Dungeon Village Review

The Good

Tons of stuff to do. Wide-ranging appeal.

The Bad

Controls and information management aren't great.

Dungeon Village will suck you in, though it’s hard to pinpoint the reason why.

I’m not entirely sure what to make of Dungeon Village. The controls aren’t great, the graphics are cramped and dull, and the single-song soundtrack will burrow into your brain like some sort of instrumental “Song That Never Ends.” On the other hand, the very first time I started playing it, I didn’t stop until my battery died. It’s that kind of game; I don’t know why, I don’t know how, but the more I play it, the more I want to play it.

And that’s no lie, folks. My first trip to Dungeon Village was meant to be a quick peek, a way to get familiar with the controls and the feel of the game with a look at the instructions and a few minutes of poking around, but some hours later I found myself staring at my phone’s “battery low” warning. 20 minutes after that, a rather more insistent, “Seriously, dude, we’re done,” message popped up, forcing me to quit. And I looked at the clock and thought, “Oh.”

Dungeon Village

What makes that response really interesting is that I was pretty sure I wasn’t going to like this game, a feeling reinforced by the first few minutes of play. The music is grating, sound effects are minimal and primitive, the visuals are blocky and blurry and everything on the screen is tiny and crammed together. It’s easy enough to zoom in and out to get a closer look at the action but that just makes it all even uglier, and while the game offers a sort of “virtual controller” as an option for playing in portrait mode, neither that nor the conventional touch screen controls are particularly good, again in large part because everything is so tightly packed. I still haven’t got the hang of selecting individual buildings in my village quickly and easily, and watching me try to place a new building is very much like watching a kitten batting at a house fly.

But all of those complaints run up against the fact that I keep playing it, and more to the point, that I want to keep playing it. The underlying game is just that good.

Dungeon Village Dungeon Village

In spite of its apparent simplicity, Dungeon Village actually has quite a lot going on, although it’s not complex so much as it is flat-out big. The name of the game, in case you’re not familiar with it, is to build a tiny fantasy village into a thriving metropolis that will attract adventurers, who will explore the surrounding countryside, battle monsters and clear out dungeons. The twist is that instead of being the hero, you’re the guy behind the counter, making sure the heroes are fed, rested, equipped and happy.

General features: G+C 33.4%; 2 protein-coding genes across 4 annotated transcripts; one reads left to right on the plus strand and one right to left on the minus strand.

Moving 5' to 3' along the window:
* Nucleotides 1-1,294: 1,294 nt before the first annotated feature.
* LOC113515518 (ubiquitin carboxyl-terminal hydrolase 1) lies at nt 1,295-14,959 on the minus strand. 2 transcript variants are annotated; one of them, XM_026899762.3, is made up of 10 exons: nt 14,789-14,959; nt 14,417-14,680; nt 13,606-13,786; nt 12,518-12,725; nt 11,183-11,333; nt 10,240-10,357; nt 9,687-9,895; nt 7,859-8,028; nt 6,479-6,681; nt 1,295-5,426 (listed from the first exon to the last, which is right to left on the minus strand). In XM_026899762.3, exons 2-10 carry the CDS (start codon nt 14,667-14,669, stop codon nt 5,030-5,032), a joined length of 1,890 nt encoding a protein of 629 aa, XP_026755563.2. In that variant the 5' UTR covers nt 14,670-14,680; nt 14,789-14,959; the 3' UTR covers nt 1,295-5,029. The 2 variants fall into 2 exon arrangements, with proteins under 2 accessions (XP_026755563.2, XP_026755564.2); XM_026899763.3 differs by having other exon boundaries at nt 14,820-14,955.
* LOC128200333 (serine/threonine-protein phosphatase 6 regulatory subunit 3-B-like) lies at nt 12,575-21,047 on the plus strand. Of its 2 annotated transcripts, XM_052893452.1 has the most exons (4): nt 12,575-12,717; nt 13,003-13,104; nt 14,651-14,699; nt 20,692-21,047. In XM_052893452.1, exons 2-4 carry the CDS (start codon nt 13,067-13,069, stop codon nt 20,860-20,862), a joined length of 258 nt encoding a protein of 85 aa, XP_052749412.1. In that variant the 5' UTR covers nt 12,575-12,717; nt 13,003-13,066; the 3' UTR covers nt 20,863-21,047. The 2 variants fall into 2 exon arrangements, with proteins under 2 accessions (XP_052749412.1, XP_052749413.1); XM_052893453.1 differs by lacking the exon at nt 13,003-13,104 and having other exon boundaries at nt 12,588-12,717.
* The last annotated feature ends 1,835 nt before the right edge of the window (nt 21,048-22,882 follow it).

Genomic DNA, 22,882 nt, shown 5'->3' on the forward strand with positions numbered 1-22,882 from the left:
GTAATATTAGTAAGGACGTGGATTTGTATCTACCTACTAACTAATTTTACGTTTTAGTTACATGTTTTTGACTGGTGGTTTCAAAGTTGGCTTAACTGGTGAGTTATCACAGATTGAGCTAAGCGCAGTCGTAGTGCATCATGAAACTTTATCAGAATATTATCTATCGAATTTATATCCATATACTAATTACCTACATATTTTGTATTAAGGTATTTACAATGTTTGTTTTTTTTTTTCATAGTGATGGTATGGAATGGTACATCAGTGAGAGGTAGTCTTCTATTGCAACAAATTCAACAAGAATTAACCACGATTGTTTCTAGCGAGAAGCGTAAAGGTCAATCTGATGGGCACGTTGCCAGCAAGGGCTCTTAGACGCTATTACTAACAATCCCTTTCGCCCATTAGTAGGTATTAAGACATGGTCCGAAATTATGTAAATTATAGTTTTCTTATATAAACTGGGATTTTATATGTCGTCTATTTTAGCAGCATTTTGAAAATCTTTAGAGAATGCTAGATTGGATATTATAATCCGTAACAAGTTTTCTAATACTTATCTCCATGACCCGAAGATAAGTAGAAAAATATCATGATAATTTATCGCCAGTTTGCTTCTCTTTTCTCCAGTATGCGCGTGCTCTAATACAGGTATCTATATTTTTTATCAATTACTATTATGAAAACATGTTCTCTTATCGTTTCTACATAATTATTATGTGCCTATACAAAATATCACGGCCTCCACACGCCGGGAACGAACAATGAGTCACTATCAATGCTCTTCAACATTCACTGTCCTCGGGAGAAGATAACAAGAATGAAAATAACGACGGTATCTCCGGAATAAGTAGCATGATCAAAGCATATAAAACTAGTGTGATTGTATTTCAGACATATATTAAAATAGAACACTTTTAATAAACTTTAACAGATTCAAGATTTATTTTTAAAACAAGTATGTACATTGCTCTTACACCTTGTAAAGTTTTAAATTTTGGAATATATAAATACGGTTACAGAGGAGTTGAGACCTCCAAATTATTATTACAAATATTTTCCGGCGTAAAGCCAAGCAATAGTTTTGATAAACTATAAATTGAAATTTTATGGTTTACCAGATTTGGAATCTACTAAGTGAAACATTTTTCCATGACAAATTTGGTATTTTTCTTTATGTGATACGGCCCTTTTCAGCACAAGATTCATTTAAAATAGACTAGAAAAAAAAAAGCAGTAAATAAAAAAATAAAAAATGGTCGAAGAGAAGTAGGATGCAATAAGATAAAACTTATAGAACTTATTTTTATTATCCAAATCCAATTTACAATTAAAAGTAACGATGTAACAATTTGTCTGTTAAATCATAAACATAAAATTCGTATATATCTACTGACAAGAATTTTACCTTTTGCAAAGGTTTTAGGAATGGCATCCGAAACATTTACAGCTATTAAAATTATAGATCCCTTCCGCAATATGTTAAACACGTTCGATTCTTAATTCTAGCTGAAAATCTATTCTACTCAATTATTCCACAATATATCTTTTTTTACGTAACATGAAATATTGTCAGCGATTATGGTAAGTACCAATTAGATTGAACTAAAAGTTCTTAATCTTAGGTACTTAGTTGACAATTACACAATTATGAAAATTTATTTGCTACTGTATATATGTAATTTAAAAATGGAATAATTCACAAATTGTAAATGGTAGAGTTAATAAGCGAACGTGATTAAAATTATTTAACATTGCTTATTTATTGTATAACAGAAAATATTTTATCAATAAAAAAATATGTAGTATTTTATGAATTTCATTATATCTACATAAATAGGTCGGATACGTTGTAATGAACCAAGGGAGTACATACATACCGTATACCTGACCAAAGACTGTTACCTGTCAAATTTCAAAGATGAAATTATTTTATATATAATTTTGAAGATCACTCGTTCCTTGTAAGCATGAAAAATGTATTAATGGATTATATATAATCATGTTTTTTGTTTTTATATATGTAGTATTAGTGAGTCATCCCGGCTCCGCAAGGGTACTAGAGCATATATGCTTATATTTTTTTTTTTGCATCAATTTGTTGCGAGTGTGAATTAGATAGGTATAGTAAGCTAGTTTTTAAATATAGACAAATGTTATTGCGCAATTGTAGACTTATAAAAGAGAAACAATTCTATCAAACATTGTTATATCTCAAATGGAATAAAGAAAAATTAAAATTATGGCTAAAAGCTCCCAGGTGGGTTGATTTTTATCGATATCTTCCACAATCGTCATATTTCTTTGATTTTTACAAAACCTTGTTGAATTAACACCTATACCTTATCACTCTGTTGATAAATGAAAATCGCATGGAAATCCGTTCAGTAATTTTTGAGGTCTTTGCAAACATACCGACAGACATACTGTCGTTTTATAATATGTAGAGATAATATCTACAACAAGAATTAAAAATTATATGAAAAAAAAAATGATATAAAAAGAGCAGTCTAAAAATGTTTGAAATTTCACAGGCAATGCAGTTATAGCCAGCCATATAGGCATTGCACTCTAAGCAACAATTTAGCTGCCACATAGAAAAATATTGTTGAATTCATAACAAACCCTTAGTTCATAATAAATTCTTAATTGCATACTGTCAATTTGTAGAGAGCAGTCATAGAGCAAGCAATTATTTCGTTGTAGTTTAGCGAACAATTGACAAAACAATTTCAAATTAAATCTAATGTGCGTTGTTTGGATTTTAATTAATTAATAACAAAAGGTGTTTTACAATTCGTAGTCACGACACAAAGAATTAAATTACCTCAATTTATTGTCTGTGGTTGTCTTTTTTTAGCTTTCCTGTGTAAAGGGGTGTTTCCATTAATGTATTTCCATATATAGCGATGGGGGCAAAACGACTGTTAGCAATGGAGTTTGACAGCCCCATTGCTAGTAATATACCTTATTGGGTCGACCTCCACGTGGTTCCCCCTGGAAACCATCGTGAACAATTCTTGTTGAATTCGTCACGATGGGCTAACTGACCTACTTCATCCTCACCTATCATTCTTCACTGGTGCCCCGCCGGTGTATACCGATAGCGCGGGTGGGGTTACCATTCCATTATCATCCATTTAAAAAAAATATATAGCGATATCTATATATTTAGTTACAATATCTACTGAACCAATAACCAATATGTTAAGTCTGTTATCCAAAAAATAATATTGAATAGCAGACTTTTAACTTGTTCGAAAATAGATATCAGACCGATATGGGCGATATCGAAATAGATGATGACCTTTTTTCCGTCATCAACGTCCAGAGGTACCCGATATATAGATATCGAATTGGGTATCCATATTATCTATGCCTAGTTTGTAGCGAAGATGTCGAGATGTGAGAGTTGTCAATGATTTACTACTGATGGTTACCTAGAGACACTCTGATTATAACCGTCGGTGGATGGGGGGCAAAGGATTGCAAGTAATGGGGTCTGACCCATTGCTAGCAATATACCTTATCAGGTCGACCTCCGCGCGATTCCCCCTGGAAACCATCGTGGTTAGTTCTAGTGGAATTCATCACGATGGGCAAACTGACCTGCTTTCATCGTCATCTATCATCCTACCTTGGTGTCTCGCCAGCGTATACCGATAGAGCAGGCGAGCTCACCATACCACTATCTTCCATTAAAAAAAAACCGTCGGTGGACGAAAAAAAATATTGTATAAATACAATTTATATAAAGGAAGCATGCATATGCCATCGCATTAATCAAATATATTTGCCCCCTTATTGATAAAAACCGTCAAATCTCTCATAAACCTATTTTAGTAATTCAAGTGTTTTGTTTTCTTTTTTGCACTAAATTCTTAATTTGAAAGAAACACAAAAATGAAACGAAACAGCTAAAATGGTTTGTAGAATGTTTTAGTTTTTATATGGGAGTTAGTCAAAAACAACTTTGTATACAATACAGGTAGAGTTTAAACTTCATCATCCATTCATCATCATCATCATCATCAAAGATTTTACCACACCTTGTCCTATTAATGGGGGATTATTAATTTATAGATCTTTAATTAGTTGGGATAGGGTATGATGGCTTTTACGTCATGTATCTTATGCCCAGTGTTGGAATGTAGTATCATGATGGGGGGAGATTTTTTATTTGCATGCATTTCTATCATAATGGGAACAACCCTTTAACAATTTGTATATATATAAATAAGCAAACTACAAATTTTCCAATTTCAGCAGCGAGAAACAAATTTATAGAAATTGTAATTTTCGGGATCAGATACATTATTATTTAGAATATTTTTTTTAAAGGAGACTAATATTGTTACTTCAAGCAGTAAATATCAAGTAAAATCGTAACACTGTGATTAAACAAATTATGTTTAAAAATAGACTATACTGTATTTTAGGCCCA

Your village begins with only the barest of necessities, just enough to attract one or two visiting adventurers. As they spend money at your inn, armor shop and elsewhere, resting and recuperating from treasure hunting and monster slaying, your treasury will grow, allowing you to build more and better facilities and also to reward the heroes with gifts, increasing their satisfaction and the likelihood that they’ll choose to become full-time residents. As time passes, your village expands, the quests facing your adventurers become more difficult and the challenge of keeping everything running smoothly and efficiently grows increasingly demanding – to a point.

Dungeon Village Dungeon Village

Information management in Dungeon Village isn’t handled particularly well, although to some degree that’s an unavoidable consequence of having so much happening on such a tiny screen. But even so, it’s not really a problem, because the game isn’t all that terribly difficult. It’s quite possible to build up a hefty pile of gold by simply letting it run unattended (with the charger plugged in), as long as you touch the screen every now and then to clear off game-pausing notifications. You may not achieve a great high score that way, as the game “ends” after 16 in-game years and letting time just float by won’t do much to rack up the points, but it also means that people who prefer a slow, relaxed approach to gameplay can get as much out of this as hard-driving strategy nuts.

Regardless of how you play, developing an effective strategy will be largely a matter of trial and error, because Dungeon Village doesn’t do a great job of explaining itself. It’s not brain surgery and a very basic set of instructions is built into the game, but any detailed questions, like how to assign specific adventurers to a quest (as far as I can tell, you can’t) or the differences between a Sparkee and a Maskoro (all the “monsters” in the game are distressingly cute, and polite, too), are likely to go unanswered.

But that’s okay, because figuring it out is half the fun and Dungeon Village isn’t the sort of game that will punish you for failing to grasp things right away. You’re just as well off to jump in, put the pedal to the metal and flip back to the instructions if and when you need them. You probably won’t; remember when I said I was going to check it out when I first started the game? I never did. I couldn’t stop playing.

Content writer

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